Animated Chart: Nuclear Warheads by Country (1945-2022)
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Animated Chart: Nuclear Warheads by Country (1945-2022)

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Visualizing The Nuclear Warheads of Countries Since 1945

Despite significant progress in reducing nuclear weapon arsenals since the Cold War, the world’s combined inventory of warheads remains at an uncomfortably high level.

Towards the late 1980s, the world reached its peak of stockpiled warheads, numbering over 64,000. In modern times, nine countries—the U.S., Russia, France, China, the UK, Pakistan, India, Israel, and North Korea—are estimated to possess roughly 12,700 nuclear warheads.

The animated chart above by creator James Eagle shows the military stockpile of nuclear warheads that each country has possessed since 1945.

Nuclear Warheads Currently in Possession by Countries

The signing of the Treaty on the Non-Proliferation of Nuclear Weapons (NPT) brought about a rapid disarmament of nuclear warheads. Though not immediately successful in stopping nuclear proliferation, it eventually led to countries retiring most of their nuclear arsenals.

As of 2022, about 12,700 nuclear warheads are still estimated to be in use, of which more than 9,400 are in military stockpiles for use by missiles, aircraft, ships and submarines.

Here’s a look at the nine nations that currently have nuclear warheads in their arsenal:

CountryMilitary StockpileRetired WeaponsTotal Inventory
🇷🇺 Russia4,4771,5005,977
🇺🇸 United States3,7081,7205,428
🇫🇷 France2900290
🇨🇳 China3500350
🇬🇧 United Kingdom18045225
🇮🇱 Israel90090
🇵🇰 Pakistan1650165
🇮🇳 India1600160
🇰🇵 North Korea20020
Total9,44012,705

The U.S. and Russia are by far the two countries with the most nuclear warheads in military stockpiles, with each having close to 4,000 in possession.

Timeline: Key Events in the Nuclear Arms Race

At the dawn of the nuclear age, the U.S. hoped to maintain a monopoly on nuclear weapons, but the secret technology and methodology for building the atomic bomb soon spread. Only 10 countries have since possessed or deployed any nuclear weapons.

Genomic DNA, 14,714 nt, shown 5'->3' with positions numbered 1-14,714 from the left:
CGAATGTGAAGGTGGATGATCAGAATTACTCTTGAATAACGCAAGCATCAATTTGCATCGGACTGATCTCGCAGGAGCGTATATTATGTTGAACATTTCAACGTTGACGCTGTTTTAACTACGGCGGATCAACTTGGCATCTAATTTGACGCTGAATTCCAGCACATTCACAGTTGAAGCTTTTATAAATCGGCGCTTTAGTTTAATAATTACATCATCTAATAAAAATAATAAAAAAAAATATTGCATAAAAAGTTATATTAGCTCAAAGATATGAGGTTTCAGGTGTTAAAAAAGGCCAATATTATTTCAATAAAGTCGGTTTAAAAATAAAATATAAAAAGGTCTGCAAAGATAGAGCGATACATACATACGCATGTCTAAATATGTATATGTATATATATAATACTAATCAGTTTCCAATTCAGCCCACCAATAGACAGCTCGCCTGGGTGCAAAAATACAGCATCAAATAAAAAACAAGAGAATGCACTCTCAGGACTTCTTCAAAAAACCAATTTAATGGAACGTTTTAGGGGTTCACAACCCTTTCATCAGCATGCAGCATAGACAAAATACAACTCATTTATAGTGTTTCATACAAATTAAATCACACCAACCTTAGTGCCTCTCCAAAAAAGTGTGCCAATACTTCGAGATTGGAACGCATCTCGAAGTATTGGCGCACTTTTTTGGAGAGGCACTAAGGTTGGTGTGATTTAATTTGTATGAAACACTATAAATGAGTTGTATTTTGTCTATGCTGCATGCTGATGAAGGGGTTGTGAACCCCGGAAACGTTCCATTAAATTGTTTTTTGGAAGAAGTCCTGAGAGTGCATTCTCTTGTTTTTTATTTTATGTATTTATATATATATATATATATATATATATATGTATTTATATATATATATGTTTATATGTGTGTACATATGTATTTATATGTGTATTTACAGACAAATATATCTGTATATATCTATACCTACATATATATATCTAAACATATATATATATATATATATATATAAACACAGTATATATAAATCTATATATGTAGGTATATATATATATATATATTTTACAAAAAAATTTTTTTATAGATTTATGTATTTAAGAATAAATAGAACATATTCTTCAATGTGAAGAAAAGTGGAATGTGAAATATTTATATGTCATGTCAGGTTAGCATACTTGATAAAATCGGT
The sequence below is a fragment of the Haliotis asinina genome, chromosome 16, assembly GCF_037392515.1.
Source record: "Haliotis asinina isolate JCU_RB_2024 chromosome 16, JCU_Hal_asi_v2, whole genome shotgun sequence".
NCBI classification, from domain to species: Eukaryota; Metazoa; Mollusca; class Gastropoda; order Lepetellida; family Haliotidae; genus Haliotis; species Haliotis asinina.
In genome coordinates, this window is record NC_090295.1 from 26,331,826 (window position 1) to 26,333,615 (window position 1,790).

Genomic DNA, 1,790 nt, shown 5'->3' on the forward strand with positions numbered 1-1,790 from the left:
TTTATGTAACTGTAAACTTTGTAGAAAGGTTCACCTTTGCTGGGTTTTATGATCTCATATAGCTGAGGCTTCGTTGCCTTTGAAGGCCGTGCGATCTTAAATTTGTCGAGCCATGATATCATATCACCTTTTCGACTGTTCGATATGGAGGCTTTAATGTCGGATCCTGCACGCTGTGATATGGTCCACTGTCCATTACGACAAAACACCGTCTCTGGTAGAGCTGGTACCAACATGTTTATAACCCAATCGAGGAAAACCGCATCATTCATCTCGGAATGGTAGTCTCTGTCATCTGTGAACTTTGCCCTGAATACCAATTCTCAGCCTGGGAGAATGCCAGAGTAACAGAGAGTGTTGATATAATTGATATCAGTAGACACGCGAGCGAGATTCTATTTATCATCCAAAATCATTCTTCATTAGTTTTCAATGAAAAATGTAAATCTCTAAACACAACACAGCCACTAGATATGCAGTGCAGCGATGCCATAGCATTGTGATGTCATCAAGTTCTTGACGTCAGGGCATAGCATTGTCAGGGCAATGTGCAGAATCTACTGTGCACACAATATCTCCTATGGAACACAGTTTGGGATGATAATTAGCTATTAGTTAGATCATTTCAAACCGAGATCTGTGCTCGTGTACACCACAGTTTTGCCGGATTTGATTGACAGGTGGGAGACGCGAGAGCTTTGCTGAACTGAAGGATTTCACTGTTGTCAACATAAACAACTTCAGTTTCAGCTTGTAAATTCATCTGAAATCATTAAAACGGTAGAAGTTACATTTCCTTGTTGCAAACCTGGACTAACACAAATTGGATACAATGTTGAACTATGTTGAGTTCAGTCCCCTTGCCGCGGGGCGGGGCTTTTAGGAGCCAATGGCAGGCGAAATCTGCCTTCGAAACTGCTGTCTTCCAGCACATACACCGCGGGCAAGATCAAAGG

Here are a few key dates in the timeline of the nuclear arms race from 1945 to 2022:

August 6 & 9, 1945:

The U.S. drops two atomic bombs on Hiroshima and Nagasaki, Japan, decimating the cities and forcing the country’s surrender, ending the Second World War.

August 29, 1949:

The Soviet Union tests its first nuclear bomb, code-named First Lightning in Semipalatinsk, Kazakhstan. It becomes the second country to develop and successfully test a nuclear device.

October 3, 1952:

The UK conducts its first nuclear test at Montebello Islands off the coast of Western Australia, and later additional tests at Maralinga and Emu Fields in South Australia.

February 13, 1960:

France explodes its first atomic bomb in the Sahara Desert, with a yield of 60–70 kilotons. It moves further nuclear tests to the South Pacific, which continue up until 1996.

October 16–29, 1962:

A tense stand-off known as the Cuban Missile Crisis begins when the U.S. discovers Soviet missiles in Cuba. The U.S. intiaties a naval blockade of the island, with the crisis bringing the two superpowers to the brink of nuclear war.

October 16, 1964:

China becomes the fifth country to test an atomic bomb in 1964, code-named Project 596. The country would conduct an additional 45 atomic bomb tests at the Lop Nor testing site in Sinkiang Province through 1996.

July 1, 1968:

The NPT opens for signatures. Under the treaty, non-nuclear-weapon states agree to never acquire nuclear weapons, and nuclear powers must make a legal undertaking to disarm.

May 18, 1974:

India conducts an underground nuclear test at Pokhran in the Rajasthan desert, code-named the Smiling Buddha. Since conducting its first nuclear test, India has refused to sign the NPT or any subsequent treaties.

September 30, 1986:

Through the information provided by Israeli whistleblower and nuclear technician Mordechai Vanunu, The Sunday Times publishes a story that leads experts to conclude that Israel may have up to 200 nuclear weapons.